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Air Force Unveils Big Changes to Address China

02-13-24 WR AFSF Reorg WEBSITE
02-13-24 WR AFSF Reorg WEBSITE
Washington Report

The Department of the Air Force has unveiled a plan to reorient the service so it can prevail in future conflicts with China.

The plan includes 24 decisions aimed at maintaining the nation’s superiority in the air and space domains for years to come.

Air Force Secretary Frank Kendall revealed the plan Monday, adding the goal was implementing its details quickly.

"We can no longer regard conflict as a distant possibility or a future problem that we might have to confront," he said at the Air and Space Forces Association’s Warfare Symposium in Aurora, Colorado. "The risk of conflict is here now, and that risk will increase with time."

Kendall was joined by Gen. David W. Allvin, the Air Force chief of staff; Gen. Chance Saltzman, the Space Force chief of space operations; and Kristyn Jones, the assistant secretary of the Air Force for financial management and comptroller performing the duties of the under secretary.

The Air Force released the plan Monday, with its 24 decisions grouped into four categories: develop people, generate readiness, project power and develop capabilities.

The plan comprises one of the Air Force’s most significant reorganizations since the Cold War’s end.

While many of the plan’s details are being finalized, they will likely impact America’s air and space personnel, including National Guardsmen.

For example, the Air Force will replace its Air Education and Training Command with a new Airman Development Command.

Per the Air Force, this new command will "consolidate force development functions" and "provide Airmen a common, mission-focused development and training path."

The Air Force will also "develop 'Mission Ready Airmen' with training focused on a mix of skills needed for wartime operational mission readiness."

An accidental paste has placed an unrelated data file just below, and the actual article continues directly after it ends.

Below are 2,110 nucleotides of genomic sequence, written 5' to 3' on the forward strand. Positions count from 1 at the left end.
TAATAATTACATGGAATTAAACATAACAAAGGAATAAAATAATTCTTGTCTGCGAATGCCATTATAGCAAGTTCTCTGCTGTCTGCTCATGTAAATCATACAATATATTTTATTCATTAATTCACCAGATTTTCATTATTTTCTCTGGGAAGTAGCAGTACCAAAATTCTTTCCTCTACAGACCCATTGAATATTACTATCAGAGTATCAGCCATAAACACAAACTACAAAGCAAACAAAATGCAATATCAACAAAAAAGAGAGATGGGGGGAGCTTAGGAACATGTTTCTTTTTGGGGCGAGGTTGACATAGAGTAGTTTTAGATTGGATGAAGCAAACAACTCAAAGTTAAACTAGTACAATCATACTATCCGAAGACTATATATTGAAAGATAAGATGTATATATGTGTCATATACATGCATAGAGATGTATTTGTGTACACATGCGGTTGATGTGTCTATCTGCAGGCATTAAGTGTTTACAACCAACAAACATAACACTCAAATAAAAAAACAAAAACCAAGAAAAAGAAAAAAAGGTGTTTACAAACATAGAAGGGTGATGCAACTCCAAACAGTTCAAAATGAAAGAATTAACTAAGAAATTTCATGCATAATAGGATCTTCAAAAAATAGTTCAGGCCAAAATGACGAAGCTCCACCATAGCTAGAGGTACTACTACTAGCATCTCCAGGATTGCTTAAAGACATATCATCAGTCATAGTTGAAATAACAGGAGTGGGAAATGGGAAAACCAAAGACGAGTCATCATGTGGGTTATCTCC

"We believe we’re going to have a more coherent force … that can move rapidly through the future," Allvin said of the changes. "We’re all also reinforcing mission-ready training."

The plan’s other changes include a new Integrated Capabilities Command that will become the Air Force’s central hub for the service’s future planning.

The switch will enable the Air Force’s major commands to focus on their daily operations, including organizing, training and equipping troops for missions worldwide.

The Air Force will additionally turn its operational wings into "units of action," categorized as deployable combat wings, in-place wings and combat generation wings.

The service aims to create standardized packages of combat assets like aircraft and maintainers that can deploy alongside the same squadrons they train with.

The concept strives to keep the Air Force from reducing the number of airmen running daily operations at and protecting the perimeters of its bases.

Kendall said Monday the reorientation is driven by urgency to address America’s pacing challenge: China.

"Ladies and gentlemen, we are out of time, we are out of time, we are out of time," he said.

— By Mark Hensch